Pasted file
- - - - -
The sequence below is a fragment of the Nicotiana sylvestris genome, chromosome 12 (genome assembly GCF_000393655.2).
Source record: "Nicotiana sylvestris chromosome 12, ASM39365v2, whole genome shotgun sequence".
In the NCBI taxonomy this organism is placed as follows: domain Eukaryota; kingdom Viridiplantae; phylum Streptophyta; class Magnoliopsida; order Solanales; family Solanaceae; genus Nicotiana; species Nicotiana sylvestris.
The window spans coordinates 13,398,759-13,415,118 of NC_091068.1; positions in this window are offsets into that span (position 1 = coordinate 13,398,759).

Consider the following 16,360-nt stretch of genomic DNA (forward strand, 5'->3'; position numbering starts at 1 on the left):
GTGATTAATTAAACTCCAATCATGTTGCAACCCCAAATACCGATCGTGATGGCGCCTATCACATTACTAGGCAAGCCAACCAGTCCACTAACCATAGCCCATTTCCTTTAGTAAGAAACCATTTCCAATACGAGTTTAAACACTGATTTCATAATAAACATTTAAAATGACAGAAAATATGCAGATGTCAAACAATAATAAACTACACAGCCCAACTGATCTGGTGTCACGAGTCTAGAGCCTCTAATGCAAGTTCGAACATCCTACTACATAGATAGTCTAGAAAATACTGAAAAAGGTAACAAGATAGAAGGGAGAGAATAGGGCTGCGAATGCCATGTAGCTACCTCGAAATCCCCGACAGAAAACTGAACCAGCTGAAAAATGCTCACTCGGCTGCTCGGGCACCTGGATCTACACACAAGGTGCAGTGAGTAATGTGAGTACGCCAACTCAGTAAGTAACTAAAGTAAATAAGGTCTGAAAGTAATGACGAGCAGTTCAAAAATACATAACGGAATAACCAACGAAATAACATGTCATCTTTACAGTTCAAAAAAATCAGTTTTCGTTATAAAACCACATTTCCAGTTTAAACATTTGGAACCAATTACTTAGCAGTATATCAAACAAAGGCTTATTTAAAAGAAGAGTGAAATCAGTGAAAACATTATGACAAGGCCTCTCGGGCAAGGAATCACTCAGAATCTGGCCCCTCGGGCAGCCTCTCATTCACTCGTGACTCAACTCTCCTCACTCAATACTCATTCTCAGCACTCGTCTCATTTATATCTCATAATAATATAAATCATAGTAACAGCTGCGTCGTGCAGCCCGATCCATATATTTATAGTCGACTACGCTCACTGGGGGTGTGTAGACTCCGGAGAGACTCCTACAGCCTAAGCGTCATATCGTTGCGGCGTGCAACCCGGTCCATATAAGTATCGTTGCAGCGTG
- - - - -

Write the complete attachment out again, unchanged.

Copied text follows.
The sequence below is a fragment of the Nicotiana sylvestris genome, chromosome 12 (genome assembly GCF_000393655.2).
Source record: "Nicotiana sylvestris chromosome 12, ASM39365v2, whole genome shotgun sequence".
In the NCBI taxonomy this organism is placed as follows: domain Eukaryota; kingdom Viridiplantae; phylum Streptophyta; class Magnoliopsida; order Solanales; family Solanaceae; genus Nicotiana; species Nicotiana sylvestris.
The window spans coordinates 13,398,759-13,415,118 of NC_091068.1; positions in this window are offsets into that span (position 1 = coordinate 13,398,759).

Consider the following 16,360-nt stretch of genomic DNA (forward strand, 5'->3'; position numbering starts at 1 on the left):
GTGATTAATTAAACTCCAATCATGTTGCAACCCCAAATACCGATCGTGATGGCGCCTATCACATTACTAGGCAAGCCAACCAGTCCACTAACCATAGCCCATTTCCTTTAGTAAGAAACCATTTCCAATACGAGTTTAAACACTGATTTCATAATAAACATTTAAAATGACAGAAAATATGCAGATGTCAAACAATAATAAACTACACAGCCCAACTGATCTGGTGTCACGAGTCTAGAGCCTCTAATGCAAGTTCGAACATCCTACTACATAGATAGTCTAGAAAATACTGAAAAAGGTAACAAGATAGAAGGGAGAGAATAGGGCTGCGAATGCCATGTAGCTACCTCGAAATCCCCGACAGAAAACTGAACCAGCTGAAAAATGCTCACTCGGCTGCTCGGGCACCTGGATCTACACACAAGGTGCAGTGAGTAATGTGAGTACGCCAACTCAGTAAGTAACTAAAGTAAATAAGGTCTGAAAGTAATGACGAGCAGTTCAAAAATACATAACGGAATAACCAACGAAATAACATGTCATCTTTACAGTTCAAAAAAATCAGTTTTCGTTATAAAACCACATTTCCAGTTTAAACATTTGGAACCAATTACTTAGCAGTATATCAAACAAAGGCTTATTTAAAAGAAGAGTGAAATCAGTGAAAACATTATGACAAGGCCTCTCGGGCAAGGAATCACTCAGAATCTGGCCCCTCGGGCAGCCTCTCATTCACTCGTGACTCAACTCTCCTCACTCAATACTCATTCTCAGCACTCGTCTCATTTATATCTCATAATAATATAAATCATAGTAACAGCTGCGTCGTGCAGCCCGATCCATATATTTATAGTCGACTACGCTCACTGGGGGTGTGTAGACTCCGGAGAGACTCCTACAGCCTAAGCGTCATATCGTTGCGGCGTGCAACCCGGTCCATATAAGTATCGTTGCAGCGTG